Every Friday I call my grandmother to wish her a good shabbas. After the sun sets - for 24 hours - she won't answer the phone, or turn on a light, or ride in a car. I'm not nearly as observant of a Jewish person as her, but I admire her adherence to the rituals and enjoy getting to take part in them, if only in some small way. However, today, I procrastinated making that call. My grandma is a Holocaust survivor, and my heart has broken a little more for her each day since Charlottesville. The fact that the dehumanizing hatred - which once drove her family out of their Warsaw home with only the clothes on their back - is still alive and well in her lifetime, is maddening. As a child in the south, where Judaism wasn't as prevalent as New York City where my parents are from, I got made fun of for my big nose and "funny sounding" last name. As an adult, I've had several Neo-Nazis physically threaten me. And of course there are the racist grandmas of boyfriends past who whispered at dinner tables or outright called me racial slurs to my face. But my experiences don't hold a candle to what my grandparents endured.
It wasn't until I was about 12 that I learned - in a casual conversation - that my maternal grandpa had a sister I didn’t know about. The reason I'd never heard of her before is that she'd been shot point blank during the war after it was discovered she'd been concealing her Judaism under her golden locks and sky blue eyes. My maternal grandparents didn't arrive to the United States until after the war was over. On my father's side though, my grandparents were already here. My grandmother worked in a defense plant and my grandfather chose to join the American military out of a sense of duty. His platoon even liberated a concentration camp. I can only imagine the fury he would be feeling if he were alive today to see this despicable resurgence he fought so hard to extinguish. It graces my heart to no end though, seeing so many people standing up to it, and saying, "NO! This will not be tolerated." If you are among them, thank you, and please continue. If you are not, what's keeping you?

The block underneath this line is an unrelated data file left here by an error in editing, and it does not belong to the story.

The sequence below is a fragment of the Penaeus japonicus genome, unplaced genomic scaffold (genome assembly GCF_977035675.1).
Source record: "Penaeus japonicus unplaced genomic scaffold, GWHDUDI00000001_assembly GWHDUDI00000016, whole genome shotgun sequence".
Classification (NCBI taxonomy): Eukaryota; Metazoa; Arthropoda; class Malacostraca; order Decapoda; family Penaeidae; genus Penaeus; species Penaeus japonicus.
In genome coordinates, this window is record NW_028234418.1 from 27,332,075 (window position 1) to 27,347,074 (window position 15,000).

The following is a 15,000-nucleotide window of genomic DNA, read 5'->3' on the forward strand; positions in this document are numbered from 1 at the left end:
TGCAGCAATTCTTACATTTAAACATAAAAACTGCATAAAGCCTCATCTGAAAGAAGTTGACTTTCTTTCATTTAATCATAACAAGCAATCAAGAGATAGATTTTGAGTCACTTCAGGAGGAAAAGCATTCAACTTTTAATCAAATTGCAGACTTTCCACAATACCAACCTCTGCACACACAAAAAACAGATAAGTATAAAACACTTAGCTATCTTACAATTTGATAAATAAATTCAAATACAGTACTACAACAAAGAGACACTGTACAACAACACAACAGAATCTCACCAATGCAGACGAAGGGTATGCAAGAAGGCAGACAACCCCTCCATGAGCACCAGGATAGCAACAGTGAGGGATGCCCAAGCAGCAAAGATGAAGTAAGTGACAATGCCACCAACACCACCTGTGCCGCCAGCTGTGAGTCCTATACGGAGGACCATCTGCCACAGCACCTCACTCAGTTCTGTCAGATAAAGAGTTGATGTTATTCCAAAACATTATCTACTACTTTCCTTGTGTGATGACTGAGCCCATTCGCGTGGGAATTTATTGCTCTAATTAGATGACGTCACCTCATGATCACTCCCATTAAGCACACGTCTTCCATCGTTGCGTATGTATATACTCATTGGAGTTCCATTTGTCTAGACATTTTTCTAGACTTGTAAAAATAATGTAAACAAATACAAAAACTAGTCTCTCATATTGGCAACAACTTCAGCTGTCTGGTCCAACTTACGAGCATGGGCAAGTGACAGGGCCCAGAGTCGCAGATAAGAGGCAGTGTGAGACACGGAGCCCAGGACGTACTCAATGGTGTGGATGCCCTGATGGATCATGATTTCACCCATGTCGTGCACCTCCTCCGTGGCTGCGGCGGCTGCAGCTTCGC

People of color know what it means to be profiled and brutalized just for existing. I suppose this is something not many Caucasian Americans can relate to. However, one should not have to experience something firsthand to understand it is unacceptable. I have read that initially Hitler was not taken seriously, and the majority of Americans now agree (as inferred via his current approval rating) that Trump’s threat was not adequately addressed in the last presidential election. We can not let history repeat itself. I knew that Neo-Nazis still existed before last weekend, but seeing so many of them unabashedly organize in public last weekend - and the fact that an innocent life was taken in the process - was heart breaking and terrifying. While the numbers of people in hate groups might be greater than many of us were aware - there are more of us - and we need to let our love be louder than their hate. Please keep taking to the streets, and having those hard conversations, and looking out for one another, and giving money to just causes. It's okay to be afraid, but we can't let it stop us from doing the right things.